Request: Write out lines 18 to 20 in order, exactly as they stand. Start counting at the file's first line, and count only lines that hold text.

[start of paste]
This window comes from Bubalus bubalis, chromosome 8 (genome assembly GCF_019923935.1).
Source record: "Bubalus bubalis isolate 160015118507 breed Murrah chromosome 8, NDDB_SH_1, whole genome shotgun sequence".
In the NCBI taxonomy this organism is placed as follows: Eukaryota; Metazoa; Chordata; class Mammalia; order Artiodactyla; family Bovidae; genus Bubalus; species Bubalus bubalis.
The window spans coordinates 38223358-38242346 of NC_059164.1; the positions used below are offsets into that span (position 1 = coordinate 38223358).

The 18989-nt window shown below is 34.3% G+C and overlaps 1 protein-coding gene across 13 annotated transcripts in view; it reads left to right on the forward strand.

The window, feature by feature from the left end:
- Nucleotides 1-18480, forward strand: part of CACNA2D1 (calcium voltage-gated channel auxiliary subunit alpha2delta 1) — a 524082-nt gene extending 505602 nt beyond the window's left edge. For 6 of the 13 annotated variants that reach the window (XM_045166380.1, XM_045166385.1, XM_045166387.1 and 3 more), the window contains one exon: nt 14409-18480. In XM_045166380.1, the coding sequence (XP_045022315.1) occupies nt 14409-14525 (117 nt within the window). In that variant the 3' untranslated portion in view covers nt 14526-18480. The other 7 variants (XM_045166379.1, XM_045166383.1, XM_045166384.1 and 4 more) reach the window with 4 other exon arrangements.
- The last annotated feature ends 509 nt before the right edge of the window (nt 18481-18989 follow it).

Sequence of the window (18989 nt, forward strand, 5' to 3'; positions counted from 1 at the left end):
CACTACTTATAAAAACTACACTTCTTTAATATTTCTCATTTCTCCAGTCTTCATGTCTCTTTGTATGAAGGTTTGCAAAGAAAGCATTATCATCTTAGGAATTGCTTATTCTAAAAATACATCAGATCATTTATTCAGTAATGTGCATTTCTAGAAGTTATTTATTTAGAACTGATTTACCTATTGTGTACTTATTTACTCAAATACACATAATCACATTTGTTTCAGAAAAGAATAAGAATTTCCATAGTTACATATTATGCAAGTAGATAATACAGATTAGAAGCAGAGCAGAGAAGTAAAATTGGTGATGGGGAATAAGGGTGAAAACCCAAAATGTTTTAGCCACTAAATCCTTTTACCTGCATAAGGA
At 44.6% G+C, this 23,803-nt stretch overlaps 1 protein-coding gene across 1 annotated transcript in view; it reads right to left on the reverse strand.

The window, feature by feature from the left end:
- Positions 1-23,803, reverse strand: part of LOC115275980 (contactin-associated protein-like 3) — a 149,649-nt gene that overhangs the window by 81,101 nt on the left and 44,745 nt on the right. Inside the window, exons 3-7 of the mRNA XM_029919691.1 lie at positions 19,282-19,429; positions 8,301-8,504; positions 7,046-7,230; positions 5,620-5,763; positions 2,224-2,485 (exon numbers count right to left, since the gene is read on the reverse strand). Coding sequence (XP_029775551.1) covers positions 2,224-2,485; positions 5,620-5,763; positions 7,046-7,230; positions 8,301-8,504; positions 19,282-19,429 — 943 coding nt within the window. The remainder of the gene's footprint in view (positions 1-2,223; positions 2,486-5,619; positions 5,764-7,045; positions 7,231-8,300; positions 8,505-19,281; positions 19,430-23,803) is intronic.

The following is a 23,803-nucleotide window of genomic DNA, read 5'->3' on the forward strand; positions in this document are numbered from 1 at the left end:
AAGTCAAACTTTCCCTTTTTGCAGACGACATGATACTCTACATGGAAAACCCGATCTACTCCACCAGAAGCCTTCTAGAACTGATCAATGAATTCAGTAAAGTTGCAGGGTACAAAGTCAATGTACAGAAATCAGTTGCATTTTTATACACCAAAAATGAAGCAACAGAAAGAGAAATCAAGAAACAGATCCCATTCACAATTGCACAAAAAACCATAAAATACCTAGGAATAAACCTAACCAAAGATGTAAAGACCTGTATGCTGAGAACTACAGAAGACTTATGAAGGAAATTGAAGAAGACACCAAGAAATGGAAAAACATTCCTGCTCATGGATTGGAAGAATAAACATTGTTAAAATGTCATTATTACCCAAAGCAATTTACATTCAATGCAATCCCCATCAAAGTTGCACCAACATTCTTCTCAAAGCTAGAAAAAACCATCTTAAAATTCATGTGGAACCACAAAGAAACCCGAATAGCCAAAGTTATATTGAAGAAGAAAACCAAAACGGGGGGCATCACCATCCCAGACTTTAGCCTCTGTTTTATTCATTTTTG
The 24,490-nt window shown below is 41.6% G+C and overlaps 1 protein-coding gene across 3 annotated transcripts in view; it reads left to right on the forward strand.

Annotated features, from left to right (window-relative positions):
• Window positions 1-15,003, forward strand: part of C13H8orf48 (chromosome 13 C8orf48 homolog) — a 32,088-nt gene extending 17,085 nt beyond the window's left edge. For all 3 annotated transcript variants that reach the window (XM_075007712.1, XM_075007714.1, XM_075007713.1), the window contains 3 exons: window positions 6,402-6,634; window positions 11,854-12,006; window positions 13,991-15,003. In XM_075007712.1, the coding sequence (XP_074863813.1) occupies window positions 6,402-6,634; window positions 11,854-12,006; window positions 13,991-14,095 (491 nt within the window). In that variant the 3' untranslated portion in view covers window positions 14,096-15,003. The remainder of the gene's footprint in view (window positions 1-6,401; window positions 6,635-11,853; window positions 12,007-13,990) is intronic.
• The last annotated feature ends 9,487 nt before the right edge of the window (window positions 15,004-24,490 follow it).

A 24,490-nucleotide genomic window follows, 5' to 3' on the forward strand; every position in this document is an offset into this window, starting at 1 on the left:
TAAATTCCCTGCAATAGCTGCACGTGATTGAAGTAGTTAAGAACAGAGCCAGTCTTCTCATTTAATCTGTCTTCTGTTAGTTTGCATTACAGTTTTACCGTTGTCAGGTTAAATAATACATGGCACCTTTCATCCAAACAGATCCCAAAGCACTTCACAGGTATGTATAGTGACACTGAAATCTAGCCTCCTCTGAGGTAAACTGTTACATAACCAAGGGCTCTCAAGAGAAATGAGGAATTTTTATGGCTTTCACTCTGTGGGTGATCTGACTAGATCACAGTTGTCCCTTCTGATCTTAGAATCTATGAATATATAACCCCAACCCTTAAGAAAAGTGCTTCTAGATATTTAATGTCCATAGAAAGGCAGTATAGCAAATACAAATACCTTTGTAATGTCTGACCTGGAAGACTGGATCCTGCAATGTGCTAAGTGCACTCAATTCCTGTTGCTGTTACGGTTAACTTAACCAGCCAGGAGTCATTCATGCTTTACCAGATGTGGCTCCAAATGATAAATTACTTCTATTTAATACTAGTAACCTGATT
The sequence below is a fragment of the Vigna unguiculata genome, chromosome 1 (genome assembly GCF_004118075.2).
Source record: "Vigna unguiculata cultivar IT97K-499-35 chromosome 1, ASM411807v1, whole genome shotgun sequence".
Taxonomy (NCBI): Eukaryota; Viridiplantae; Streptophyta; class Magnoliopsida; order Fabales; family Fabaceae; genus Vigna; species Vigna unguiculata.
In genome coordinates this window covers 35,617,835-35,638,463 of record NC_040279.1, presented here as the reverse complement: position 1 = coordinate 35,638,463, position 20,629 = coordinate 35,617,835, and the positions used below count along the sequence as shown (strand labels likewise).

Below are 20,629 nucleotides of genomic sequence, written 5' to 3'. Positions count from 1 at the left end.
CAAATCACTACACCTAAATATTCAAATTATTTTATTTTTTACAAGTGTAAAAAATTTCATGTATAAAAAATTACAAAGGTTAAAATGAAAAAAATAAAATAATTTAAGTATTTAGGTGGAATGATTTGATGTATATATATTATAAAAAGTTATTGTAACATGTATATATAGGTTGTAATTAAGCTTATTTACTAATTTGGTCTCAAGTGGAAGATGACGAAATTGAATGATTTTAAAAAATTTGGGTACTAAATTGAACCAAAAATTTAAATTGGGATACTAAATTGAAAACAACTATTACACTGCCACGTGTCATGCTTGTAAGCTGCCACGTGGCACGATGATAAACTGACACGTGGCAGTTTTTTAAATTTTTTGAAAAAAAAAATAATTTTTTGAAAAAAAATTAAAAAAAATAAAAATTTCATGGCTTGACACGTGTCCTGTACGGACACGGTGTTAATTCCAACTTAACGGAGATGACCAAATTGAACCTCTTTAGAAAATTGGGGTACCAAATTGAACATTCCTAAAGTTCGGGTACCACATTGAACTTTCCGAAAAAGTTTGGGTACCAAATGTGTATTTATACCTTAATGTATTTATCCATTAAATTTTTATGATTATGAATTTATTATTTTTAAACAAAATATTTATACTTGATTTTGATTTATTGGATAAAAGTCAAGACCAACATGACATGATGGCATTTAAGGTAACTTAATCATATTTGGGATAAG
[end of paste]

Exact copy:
• Window positions 1-15,003, forward strand: part of C13H8orf48 (chromosome 13 C8orf48 homolog) — a 32,088-nt gene extending 17,085 nt beyond the window's left edge. For all 3 annotated transcript variants that reach the window (XM_075007712.1, XM_075007714.1, XM_075007713.1), the window contains 3 exons: window positions 6,402-6,634; window positions 11,854-12,006; window positions 13,991-15,003. In XM_075007712.1, the coding sequence (XP_074863813.1) occupies window positions 6,402-6,634; window positions 11,854-12,006; window positions 13,991-14,095 (491 nt within the window). In that variant the 3' untranslated portion in view covers window positions 14,096-15,003. The remainder of the gene's footprint in view (window positions 1-6,401; window positions 6,635-11,853; window positions 12,007-13,990) is intronic.
• The last annotated feature ends 9,487 nt before the right edge of the window (window positions 15,004-24,490 follow it).

A 24,490-nucleotide genomic window follows, 5' to 3' on the forward strand; every position in this document is an offset into this window, starting at 1 on the left: